Research articles for the 2020-08-26

Analyzing the Analysts: The Effects of Technical and Social Skills on Analyst Performance and Careers
Li, Congcong,Lin, An-Ping,Lu, Hai
This paper investigates the effects of financial analysts’ technical and social skills on their performance and career advancement. Using financial analysts’ LinkedIn profiles, we find that analysts with strong technical skills endorsed by LinkedIn connections generate more accurate earnings forecasts and more profitable stock recommendations. Analysts with better social skills, proxied by the number of LinkedIn connections, have better communications with corporate management during conference calls and also produce more accurate earnings forecasts. Their stock recommendations are not more profitable but receive stronger market reactions. Further, these sociable analysts are more likely to be voted as All-Star Analysts and to move to high-status brokerage firms when they change jobs. These findings provide the first large-sample evidence on the different roles of technical and social skills in the financial industry.

Counting the costs of COVID-19: a critique of Miles et al
Adrian Kent

Miles et al. [1] recently produced an analysis of the costs and benefits of lockdown policies in the face of COVID-19, focussing on the case of the U.K. They argue that the March- June UK lockdown was more costly than the benefit of lives saved, if the latter are evaluated using the NICE threshold of {\pounds}30000 for a quality-adjusted life year (QALY). Looking forwards, they argue that the costs of a lockdown for 13 weeks from mid-June would be vastly greater than the benefits under any plausible QALY costing, even in a scenario in which easing lockdown led to a second infection wave that caused more than 7000 deaths a week by mid-September.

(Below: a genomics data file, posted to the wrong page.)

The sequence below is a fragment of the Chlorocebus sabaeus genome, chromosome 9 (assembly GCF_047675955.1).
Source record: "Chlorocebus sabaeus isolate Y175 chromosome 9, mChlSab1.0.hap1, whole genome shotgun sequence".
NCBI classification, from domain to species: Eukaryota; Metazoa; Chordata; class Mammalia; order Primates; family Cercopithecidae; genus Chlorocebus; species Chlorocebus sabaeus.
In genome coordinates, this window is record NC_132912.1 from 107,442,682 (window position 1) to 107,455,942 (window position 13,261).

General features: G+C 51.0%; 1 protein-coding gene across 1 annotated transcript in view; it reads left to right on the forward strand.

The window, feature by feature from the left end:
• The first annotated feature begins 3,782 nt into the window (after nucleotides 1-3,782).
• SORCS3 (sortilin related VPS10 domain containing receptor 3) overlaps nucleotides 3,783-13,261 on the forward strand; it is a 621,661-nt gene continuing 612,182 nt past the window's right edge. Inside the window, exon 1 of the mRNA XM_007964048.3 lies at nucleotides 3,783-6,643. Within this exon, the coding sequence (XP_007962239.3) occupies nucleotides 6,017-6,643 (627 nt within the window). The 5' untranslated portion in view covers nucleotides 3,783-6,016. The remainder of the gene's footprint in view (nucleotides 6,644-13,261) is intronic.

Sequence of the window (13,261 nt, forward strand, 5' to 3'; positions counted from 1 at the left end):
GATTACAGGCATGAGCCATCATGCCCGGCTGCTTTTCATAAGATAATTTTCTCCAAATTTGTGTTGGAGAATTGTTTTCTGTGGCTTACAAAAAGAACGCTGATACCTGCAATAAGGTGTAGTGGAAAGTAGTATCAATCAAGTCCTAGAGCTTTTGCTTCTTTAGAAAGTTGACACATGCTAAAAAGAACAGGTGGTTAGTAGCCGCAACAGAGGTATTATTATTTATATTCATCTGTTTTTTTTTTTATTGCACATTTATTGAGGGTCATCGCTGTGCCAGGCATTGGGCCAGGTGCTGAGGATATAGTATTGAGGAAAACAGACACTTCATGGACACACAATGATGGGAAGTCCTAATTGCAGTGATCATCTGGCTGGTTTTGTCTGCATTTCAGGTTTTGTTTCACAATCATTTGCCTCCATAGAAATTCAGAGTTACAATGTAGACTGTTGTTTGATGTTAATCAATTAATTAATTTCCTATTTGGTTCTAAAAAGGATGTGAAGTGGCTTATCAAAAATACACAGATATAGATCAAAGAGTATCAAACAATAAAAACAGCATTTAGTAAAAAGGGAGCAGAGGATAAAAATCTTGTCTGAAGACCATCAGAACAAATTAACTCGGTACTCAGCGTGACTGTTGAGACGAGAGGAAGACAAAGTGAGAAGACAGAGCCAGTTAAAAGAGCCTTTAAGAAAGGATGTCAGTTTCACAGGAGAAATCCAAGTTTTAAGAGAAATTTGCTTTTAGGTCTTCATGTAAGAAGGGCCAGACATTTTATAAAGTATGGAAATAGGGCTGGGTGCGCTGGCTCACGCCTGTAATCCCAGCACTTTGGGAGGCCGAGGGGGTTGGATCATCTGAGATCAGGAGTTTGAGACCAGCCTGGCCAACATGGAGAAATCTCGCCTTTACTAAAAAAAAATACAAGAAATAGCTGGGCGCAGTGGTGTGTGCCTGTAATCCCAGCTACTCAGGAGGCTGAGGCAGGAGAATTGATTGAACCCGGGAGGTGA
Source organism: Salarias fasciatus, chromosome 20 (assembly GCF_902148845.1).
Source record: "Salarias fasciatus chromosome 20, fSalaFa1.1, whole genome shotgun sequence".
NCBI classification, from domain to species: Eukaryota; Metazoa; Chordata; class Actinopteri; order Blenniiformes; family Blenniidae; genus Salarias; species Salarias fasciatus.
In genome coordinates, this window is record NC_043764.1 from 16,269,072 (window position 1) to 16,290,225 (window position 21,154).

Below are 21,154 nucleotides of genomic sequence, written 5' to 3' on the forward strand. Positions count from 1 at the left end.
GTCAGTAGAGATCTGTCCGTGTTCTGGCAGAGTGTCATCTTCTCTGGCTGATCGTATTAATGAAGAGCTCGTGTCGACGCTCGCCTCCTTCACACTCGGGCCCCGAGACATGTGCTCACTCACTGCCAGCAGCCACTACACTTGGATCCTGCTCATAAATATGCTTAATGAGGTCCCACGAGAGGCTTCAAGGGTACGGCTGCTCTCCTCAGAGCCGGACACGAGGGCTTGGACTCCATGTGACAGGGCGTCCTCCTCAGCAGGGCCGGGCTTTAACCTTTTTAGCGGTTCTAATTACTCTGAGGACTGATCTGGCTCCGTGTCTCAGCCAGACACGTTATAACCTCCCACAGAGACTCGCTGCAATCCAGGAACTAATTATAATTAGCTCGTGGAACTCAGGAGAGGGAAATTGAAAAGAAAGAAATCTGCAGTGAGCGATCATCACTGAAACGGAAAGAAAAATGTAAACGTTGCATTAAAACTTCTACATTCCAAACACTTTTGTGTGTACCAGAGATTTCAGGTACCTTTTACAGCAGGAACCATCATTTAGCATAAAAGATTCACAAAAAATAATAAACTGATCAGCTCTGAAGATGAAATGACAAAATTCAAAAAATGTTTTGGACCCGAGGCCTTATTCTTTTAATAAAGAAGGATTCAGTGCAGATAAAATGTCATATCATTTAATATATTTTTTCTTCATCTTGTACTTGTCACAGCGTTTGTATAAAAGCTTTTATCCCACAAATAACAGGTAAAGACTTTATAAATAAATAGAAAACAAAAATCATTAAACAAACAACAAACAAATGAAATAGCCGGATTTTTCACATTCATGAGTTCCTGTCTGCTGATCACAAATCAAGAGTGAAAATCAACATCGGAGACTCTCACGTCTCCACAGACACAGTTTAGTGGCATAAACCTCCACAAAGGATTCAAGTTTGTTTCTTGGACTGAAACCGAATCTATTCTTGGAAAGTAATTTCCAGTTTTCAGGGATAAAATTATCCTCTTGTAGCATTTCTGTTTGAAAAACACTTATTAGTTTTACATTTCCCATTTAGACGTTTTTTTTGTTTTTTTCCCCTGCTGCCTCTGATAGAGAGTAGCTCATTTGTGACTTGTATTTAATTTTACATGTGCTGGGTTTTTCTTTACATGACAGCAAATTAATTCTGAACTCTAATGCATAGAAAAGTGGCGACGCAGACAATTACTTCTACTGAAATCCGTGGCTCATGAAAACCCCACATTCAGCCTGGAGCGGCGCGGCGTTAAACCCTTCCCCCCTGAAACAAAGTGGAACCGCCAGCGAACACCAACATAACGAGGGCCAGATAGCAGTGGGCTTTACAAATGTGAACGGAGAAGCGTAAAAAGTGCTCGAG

I note here two key problems that certainly significantly affect their estimates and cast doubt on their conclusions. Firstly, they cut off their calculations arbitrarily after 13 weeks, without costing the epidemic state at the end of the period. That is, they assume that we should be indifferent between mid-September states of 13 deaths a week and 7500 deaths a week, and corresponding infection rates. This seems indefensible unless one assumes that (a) there is only a small chance of any future vaccine and no future improvements in treatment or in non-medical interventions, (b) that COVID-19 will inevitably continue to propagate until herd immunity is reached. Even under these assumptions it is very questionable. Secondly, they ignore the costs of serious illness, possible long-term lowering of life quality, and possible lowering of life expectancy for COVID-19 survivors. These are uncertain, but clearly not negligible, and plausibly comparable to or larger than the costs in lives lost.

Formula to Determine the Countries Equilibrium Exchange Rate With the Dollar and Proposal for a Second Bretton Woods Conference
Walter H. Bruckman